Bengal. And that western border now held by Pakistan today with Afghanistan is
a mirage. So Kaplan discusses Pakistan and Afghanistan in this chapter as well.
He writes: "As for Afghanistan itself - so central, as we have seen, to
India's geopolitical fortunes over the course of history - let us consider it
for moment." "Whereas Mesopotamia, with large urban clusters over a
flat landscape, is conducive to military occupation forces, Afghanistan is, in
terms of geography, barely a country at all."
"Afghanistan only emerged as a country of sorts in the mid-eighteenth
century, when Ahmad Khan, leader of the Abdali contingent of the Persian army
of Nader Shah the Great, carved out a buffer zone between Persia and the
crumbling Mughal empire..."
"An Afghanistan that falls under Taliban sway threatens to create a
success in of radicalized Islamic societies from the Indian-Pakistani border to
"A stable and reasonably moderate Afghanistan becomes truly the hub of not
just southern Central Asia, but of Eurasia in general". "But that is
not the situation that currently obtains. For now, the Greater Indian
Subcontinent features among the least stable geopolitics in the world." To
further complicate matters Kaplan reminds us of the wars China and India fought
over pieces of the Himalayas and the continuous conflict between India and
Pakistan over Kashmir.
Chapter 13 - The Iranian Pivot - Kaplan returns to
Hodgson's description of the "Oikoumene" the land in between - The
Greater Middle East. This region was always divided, split up, into a great
variety of peoples and polities. - Egyptians, Sumerians, Semites, Akkadians,
Amorites, Assyrians, Phoenicians. Hittites, Medes, Persians and others.
Kaplan's view, from the map, sees three major regions - "The Arabian
peninsula, the Iranian plateau, and the Anatolian land bridge." The
divisions of the region into descendents of these ancient peoples remains as do
the political divisions - many along arbitrary and artificial borders. He
mentions also the demographic, educational, and unemployment problems. But the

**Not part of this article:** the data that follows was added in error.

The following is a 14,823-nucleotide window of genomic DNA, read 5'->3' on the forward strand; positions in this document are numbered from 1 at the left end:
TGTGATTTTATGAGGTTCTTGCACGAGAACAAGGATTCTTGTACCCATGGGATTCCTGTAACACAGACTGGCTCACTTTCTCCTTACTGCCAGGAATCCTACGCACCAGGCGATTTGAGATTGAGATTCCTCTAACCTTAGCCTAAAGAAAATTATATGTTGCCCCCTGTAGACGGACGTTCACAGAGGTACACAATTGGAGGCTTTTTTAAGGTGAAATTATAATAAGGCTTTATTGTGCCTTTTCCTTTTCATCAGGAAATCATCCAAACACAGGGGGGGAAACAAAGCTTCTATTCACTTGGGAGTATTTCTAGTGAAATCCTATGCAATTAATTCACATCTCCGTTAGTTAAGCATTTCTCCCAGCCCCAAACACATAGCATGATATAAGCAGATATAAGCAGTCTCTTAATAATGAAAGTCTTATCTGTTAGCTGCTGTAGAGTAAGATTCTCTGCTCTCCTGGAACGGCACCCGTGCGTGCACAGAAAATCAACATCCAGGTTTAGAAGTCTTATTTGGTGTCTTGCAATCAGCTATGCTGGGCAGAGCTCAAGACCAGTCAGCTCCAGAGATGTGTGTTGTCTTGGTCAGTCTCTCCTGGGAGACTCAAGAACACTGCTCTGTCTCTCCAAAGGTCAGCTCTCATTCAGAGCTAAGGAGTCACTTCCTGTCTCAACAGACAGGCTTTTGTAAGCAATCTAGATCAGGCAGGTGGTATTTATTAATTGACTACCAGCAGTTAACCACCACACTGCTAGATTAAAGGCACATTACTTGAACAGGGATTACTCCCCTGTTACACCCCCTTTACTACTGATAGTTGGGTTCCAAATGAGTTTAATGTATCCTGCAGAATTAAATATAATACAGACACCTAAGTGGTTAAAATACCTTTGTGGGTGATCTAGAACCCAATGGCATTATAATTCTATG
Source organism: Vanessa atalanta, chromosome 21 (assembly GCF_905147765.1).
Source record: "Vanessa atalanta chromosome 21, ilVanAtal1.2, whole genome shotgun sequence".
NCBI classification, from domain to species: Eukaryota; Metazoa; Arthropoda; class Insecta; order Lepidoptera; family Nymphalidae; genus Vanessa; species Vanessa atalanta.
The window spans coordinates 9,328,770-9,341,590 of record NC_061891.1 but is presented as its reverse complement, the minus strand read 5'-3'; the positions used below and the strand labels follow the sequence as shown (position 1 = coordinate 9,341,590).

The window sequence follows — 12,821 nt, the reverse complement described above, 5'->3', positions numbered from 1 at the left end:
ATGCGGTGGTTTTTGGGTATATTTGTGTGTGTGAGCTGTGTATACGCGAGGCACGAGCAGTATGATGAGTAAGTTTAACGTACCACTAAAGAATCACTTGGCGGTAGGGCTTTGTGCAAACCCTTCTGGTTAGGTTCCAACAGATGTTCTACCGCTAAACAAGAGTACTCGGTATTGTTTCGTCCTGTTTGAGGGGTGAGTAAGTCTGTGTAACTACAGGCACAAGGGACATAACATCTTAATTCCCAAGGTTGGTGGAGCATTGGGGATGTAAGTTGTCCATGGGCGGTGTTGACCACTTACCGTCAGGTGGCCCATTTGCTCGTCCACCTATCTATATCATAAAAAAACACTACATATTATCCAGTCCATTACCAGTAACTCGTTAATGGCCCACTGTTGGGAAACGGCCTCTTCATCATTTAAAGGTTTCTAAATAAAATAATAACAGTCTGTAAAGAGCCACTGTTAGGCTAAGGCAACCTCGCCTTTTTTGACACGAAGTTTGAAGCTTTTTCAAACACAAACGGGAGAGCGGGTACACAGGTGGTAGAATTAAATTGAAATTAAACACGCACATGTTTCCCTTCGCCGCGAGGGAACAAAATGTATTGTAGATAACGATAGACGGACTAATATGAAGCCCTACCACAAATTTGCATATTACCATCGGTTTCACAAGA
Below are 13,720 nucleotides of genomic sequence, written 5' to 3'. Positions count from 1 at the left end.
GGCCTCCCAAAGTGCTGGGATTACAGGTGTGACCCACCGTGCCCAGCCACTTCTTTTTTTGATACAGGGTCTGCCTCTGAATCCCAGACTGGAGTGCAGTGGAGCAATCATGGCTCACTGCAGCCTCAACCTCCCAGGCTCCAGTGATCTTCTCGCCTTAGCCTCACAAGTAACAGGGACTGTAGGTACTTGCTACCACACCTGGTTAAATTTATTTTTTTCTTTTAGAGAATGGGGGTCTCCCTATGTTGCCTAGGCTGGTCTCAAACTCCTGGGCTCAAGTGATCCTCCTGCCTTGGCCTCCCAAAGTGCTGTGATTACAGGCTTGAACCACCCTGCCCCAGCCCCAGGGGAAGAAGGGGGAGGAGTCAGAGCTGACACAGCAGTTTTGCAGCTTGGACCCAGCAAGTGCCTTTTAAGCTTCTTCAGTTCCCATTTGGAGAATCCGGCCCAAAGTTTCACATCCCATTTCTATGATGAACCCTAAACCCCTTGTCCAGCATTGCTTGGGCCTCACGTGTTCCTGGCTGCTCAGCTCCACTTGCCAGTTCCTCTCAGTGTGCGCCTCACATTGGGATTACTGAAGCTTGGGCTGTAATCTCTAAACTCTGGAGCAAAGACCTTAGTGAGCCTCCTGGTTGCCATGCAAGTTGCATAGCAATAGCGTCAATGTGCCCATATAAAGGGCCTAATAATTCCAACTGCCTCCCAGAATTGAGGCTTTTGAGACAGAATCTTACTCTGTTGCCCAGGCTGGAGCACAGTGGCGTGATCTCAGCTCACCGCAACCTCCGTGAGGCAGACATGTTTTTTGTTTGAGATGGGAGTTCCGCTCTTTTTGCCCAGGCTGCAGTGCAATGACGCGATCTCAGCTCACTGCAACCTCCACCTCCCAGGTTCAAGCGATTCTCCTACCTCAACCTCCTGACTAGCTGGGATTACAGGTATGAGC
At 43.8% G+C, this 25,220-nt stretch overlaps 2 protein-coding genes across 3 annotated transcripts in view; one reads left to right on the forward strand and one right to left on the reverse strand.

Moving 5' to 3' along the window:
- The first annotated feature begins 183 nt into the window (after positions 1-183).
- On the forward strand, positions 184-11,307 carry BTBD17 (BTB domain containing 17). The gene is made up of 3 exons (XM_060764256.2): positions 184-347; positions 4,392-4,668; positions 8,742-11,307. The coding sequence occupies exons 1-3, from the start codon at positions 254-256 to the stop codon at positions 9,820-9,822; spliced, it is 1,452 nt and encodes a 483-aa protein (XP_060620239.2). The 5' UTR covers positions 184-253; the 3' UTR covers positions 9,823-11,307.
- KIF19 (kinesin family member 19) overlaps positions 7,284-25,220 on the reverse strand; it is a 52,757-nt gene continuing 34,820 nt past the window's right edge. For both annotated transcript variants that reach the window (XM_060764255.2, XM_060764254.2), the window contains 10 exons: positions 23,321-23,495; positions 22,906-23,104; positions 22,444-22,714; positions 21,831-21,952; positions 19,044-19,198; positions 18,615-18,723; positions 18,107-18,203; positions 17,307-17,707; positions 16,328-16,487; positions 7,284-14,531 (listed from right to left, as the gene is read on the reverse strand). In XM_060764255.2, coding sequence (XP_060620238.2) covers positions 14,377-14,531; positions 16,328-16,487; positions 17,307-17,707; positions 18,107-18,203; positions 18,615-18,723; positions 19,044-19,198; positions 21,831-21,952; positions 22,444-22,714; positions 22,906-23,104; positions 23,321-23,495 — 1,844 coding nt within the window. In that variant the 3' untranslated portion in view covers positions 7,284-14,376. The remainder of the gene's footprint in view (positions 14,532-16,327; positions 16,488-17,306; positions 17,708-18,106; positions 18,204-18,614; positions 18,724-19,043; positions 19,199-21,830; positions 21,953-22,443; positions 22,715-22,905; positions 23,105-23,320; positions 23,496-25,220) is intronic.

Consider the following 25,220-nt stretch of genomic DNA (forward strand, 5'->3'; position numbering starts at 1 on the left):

region has 70% of the world's oil and 40% of its natural gas reserves.
He discusses the Arabian Penninsula first, noting that Saudia Arabia has less
than half the total population there. And he believes that the major threat to
Saudia comes from Yemen. He shows that the core of Saudia Arabia is actually
only a small area in the central Najd. Not only is there Yemen but also the
In contrast, the Iranian plateau contains only one country, Iran. He traces
Iranian (Persian) history back to the Medes and then the Achaemenid Empire. he
writes, "Iran, furthermore, is not some twentieth-century contrivance of
family and religious ideology like Saudi Arabia, bracketed as it is by
arbitrary borders." Iran's geographic position makes it a real 'pivot' as
it borders both Anatolia (and by proxy the Mediterranean) on the west and
effectively India on the east, plus Central Asia to the north and the Gulf and
Indian Ocean on the south.
"Indeed, revolutionary Iran of the late twentieth and early twenty-first
centuries is a fitting expression of this powerful and singular legacy."
Kaplan believes the major struggle in the region is over the 'hearts and minds'
of the Iranian people, who do not like their mullahs all that much. He poses a
very optimistic potential should Iran become more liberal. "A more liberal
Iran, given the large Kurdish, Azeri, Turkomen and other minorities in the
north and elsewhere, may also be a far less centrally controlled Iran, with the
ethnic peripheries drifting away from Tehran's orbit."
Chapter 14 - The Former Ottoman Empire - Kaplan
writes that the Anatolian land bridge comes second to the Iranian plateau in
"Turkey, like Iran, constitutes its own major region, influencing
clockwise the Balkans, the Black Sea, Ukraine and southern Russia, the